The hydrophilic gels employed in this invention are unique in that they consist predominantly or almost entirely of water, they are substantially free of unbound water. This is an important property for several reasons. First, it means that the gel does not "bleed" free water under the influence of pressure and/or elevated temperatures, which bleeding can adversely affect the adhesiveness of the sheet. Second, it means the gel is not "broken" if subjected to temperatures below the freezing point of water. This is very important from a storage and shipping stability point of view. Finally, it renders the gel more resistant to "drying out" after being removed from its sealed gas and moisture impermeable package.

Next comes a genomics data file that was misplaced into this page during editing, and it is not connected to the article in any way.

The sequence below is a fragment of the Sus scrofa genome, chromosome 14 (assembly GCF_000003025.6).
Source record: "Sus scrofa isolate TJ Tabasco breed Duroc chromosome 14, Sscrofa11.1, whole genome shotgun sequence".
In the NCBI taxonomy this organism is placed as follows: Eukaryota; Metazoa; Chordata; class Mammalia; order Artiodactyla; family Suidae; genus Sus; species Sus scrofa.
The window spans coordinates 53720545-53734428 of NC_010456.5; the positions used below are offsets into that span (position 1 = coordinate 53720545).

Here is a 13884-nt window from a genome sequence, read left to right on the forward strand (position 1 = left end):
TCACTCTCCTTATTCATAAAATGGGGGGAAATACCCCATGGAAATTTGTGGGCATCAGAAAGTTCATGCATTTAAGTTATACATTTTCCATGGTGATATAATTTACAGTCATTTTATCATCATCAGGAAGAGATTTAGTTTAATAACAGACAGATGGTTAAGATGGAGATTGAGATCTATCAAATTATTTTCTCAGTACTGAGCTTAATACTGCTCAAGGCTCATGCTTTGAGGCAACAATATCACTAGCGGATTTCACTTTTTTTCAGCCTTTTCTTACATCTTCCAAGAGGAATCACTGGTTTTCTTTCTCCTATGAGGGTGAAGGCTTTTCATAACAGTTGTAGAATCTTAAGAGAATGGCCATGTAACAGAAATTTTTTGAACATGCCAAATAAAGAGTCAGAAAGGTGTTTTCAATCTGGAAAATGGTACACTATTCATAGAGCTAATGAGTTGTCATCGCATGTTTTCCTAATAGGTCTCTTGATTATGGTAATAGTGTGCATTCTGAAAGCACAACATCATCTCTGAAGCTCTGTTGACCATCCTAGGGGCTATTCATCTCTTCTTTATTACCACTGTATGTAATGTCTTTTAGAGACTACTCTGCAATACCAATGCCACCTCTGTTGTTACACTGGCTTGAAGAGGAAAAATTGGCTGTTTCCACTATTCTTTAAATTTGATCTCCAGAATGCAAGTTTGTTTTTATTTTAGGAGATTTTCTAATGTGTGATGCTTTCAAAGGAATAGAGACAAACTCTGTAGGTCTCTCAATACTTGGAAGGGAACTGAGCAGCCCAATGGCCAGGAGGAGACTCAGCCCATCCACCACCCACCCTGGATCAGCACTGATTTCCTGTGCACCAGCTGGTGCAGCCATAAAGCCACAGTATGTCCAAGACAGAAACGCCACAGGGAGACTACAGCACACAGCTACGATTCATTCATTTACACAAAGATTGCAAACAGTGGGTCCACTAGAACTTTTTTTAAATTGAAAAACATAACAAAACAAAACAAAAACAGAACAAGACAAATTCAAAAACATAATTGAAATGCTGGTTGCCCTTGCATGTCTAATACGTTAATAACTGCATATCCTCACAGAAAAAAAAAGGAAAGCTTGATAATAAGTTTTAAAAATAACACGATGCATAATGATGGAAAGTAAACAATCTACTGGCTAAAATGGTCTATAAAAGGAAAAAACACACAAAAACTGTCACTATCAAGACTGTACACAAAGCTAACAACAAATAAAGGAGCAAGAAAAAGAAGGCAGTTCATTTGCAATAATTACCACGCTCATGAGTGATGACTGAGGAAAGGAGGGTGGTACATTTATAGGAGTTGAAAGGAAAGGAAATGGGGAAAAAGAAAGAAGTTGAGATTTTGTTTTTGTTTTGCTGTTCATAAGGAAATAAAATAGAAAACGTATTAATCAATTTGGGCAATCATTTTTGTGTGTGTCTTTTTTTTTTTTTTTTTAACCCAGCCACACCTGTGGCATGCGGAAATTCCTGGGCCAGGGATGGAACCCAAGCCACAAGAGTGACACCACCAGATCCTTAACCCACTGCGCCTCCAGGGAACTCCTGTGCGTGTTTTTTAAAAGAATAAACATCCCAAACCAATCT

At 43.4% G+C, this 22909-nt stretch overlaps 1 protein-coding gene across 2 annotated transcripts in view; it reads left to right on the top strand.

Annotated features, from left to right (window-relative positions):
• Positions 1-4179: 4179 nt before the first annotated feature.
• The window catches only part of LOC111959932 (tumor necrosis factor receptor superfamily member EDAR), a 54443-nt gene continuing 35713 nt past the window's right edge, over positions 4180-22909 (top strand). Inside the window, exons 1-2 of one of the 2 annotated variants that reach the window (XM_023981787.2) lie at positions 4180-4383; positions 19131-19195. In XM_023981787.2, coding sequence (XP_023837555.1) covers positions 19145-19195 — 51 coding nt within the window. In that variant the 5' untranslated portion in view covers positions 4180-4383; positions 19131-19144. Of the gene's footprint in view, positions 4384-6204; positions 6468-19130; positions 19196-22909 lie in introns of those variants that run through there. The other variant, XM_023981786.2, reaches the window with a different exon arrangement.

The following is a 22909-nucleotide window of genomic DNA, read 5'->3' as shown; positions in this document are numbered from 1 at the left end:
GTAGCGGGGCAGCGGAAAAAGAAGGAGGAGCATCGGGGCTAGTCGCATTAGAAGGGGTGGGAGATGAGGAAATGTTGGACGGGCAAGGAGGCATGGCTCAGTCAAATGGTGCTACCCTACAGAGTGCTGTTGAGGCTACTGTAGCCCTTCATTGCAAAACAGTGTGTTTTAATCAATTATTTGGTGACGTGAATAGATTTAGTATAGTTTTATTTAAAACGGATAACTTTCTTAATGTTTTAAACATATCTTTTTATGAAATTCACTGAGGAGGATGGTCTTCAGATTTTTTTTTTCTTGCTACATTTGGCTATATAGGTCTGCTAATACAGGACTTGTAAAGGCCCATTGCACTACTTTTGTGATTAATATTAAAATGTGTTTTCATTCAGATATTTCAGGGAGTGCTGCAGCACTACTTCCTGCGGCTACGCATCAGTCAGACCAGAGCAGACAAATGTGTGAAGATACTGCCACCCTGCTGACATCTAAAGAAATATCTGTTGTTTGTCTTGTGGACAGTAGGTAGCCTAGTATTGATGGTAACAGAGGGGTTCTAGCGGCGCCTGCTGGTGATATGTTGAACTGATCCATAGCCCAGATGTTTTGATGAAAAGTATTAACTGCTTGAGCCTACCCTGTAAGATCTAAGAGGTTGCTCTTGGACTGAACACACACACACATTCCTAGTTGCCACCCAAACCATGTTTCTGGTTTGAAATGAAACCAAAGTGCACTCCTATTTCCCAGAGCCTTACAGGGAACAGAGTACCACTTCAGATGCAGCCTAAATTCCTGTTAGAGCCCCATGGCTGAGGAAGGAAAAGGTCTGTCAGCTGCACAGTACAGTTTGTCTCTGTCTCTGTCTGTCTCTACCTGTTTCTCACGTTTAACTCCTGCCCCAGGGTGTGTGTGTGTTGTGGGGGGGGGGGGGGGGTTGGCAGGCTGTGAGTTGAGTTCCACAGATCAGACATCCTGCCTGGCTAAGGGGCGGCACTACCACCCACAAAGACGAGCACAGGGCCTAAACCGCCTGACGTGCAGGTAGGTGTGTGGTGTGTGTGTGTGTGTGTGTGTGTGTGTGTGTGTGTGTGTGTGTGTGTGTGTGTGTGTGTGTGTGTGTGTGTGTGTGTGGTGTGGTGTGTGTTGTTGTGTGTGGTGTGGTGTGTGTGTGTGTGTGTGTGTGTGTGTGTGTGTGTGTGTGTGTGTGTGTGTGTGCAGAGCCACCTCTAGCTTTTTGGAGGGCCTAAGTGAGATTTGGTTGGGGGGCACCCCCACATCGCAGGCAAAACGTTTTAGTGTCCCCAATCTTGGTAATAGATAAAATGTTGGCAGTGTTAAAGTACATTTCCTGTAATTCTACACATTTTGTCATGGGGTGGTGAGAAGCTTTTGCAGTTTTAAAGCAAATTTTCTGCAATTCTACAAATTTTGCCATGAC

Because sheets of adhesive hydrogels must be sterile, when used as bandages or as the skin contacting member of medical electrodes, the packaging of the sheet must ensure such sterility. Although this cannot conveniently be achieved conventionally by autoclaving, since this could adversely affect the polymer or alter the moisture content of the gel, sterility can readily be accomplished by other means, e.g., with ethylene oxide or by packaging the hydrogel sheet as an integral part of the high energy radiation step of converting the starting liquid polymer solution to a solid hydrogel, which effectively sterilizes the hydrogel and associated structural and packaging materials.